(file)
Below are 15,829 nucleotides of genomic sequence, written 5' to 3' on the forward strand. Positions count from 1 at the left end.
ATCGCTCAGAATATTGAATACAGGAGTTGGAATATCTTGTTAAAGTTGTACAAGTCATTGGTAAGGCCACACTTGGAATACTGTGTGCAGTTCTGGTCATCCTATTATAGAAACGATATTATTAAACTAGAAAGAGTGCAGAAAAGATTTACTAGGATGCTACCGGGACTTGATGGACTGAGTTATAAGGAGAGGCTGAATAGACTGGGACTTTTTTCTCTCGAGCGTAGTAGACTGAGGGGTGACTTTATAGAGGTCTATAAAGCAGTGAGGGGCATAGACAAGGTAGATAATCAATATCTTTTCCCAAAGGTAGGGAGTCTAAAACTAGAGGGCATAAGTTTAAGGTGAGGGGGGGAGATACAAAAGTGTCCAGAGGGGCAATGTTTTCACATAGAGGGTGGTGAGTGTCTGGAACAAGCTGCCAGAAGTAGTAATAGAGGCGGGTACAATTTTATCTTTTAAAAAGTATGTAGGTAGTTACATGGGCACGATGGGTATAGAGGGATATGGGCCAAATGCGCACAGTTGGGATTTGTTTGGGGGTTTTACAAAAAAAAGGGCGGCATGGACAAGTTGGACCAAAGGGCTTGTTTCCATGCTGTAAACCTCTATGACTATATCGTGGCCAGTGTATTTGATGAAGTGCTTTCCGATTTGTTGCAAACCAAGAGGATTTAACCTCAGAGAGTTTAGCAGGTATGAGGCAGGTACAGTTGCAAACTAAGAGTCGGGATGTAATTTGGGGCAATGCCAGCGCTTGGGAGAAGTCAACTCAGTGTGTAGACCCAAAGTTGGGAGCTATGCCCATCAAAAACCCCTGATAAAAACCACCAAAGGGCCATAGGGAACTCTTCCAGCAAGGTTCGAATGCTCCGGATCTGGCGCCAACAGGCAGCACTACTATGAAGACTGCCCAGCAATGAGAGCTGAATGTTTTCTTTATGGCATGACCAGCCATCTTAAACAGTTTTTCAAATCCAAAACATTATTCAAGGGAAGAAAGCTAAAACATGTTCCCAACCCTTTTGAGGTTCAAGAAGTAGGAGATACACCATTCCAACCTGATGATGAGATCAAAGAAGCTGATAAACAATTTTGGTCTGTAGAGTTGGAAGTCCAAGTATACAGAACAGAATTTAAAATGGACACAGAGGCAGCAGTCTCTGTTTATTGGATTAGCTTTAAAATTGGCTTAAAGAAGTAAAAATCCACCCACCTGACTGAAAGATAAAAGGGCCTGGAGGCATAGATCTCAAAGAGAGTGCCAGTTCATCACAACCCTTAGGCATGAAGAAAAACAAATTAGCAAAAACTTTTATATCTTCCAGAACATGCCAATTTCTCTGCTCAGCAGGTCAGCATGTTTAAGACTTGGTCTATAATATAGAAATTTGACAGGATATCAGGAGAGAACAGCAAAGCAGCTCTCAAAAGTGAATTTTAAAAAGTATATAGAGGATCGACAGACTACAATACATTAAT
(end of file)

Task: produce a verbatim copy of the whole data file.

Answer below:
Below are 15,829 nucleotides of genomic sequence, written 5' to 3' on the forward strand. Positions count from 1 at the left end.
ATCGCTCAGAATATTGAATACAGGAGTTGGAATATCTTGTTAAAGTTGTACAAGTCATTGGTAAGGCCACACTTGGAATACTGTGTGCAGTTCTGGTCATCCTATTATAGAAACGATATTATTAAACTAGAAAGAGTGCAGAAAAGATTTACTAGGATGCTACCGGGACTTGATGGACTGAGTTATAAGGAGAGGCTGAATAGACTGGGACTTTTTTCTCTCGAGCGTAGTAGACTGAGGGGTGACTTTATAGAGGTCTATAAAGCAGTGAGGGGCATAGACAAGGTAGATAATCAATATCTTTTCCCAAAGGTAGGGAGTCTAAAACTAGAGGGCATAAGTTTAAGGTGAGGGGGGGAGATACAAAAGTGTCCAGAGGGGCAATGTTTTCACATAGAGGGTGGTGAGTGTCTGGAACAAGCTGCCAGAAGTAGTAATAGAGGCGGGTACAATTTTATCTTTTAAAAAGTATGTAGGTAGTTACATGGGCACGATGGGTATAGAGGGATATGGGCCAAATGCGCACAGTTGGGATTTGTTTGGGGGTTTTACAAAAAAAAGGGCGGCATGGACAAGTTGGACCAAAGGGCTTGTTTCCATGCTGTAAACCTCTATGACTATATCGTGGCCAGTGTATTTGATGAAGTGCTTTCCGATTTGTTGCAAACCAAGAGGATTTAACCTCAGAGAGTTTAGCAGGTATGAGGCAGGTACAGTTGCAAACTAAGAGTCGGGATGTAATTTGGGGCAATGCCAGCGCTTGGGAGAAGTCAACTCAGTGTGTAGACCCAAAGTTGGGAGCTATGCCCATCAAAAACCCCTGATAAAAACCACCAAAGGGCCATAGGGAACTCTTCCAGCAAGGTTCGAATGCTCCGGATCTGGCGCCAACAGGCAGCACTACTATGAAGACTGCCCAGCAATGAGAGCTGAATGTTTTCTTTATGGCATGACCAGCCATCTTAAACAGTTTTTCAAATCCAAAACATTATTCAAGGGAAGAAAGCTAAAACATGTTCCCAACCCTTTTGAGGTTCAAGAAGTAGGAGATACACCATTCCAACCTGATGATGAGATCAAAGAAGCTGATAAACAATTTTGGTCTGTAGAGTTGGAAGTCCAAGTATACAGAACAGAATTTAAAATGGACACAGAGGCAGCAGTCTCTGTTTATTGGATTAGCTTTAAAATTGGCTTAAAGAAGTAAAAATCCACCCACCTGACTGAAAGATAAAAGGGCCTGGAGGCATAGATCTCAAAGAGAGTGCCAGTTCATCACAACCCTTAGGCATGAAGAAAAACAAATTAGCAAAAACTTTTATATCTTCCAGAACATGCCAATTTCTCTGCTCAGCAGGTCAGCATGTTTAAGACTTGGTCTATAATATAGAAATTTGACAGGATATCAGGAGAGAACAGCAAAGCAGCTCTCAAAAGTGAATTTTAAAAAGTATATAGAGGATCGACAGACTACAATACATTAAT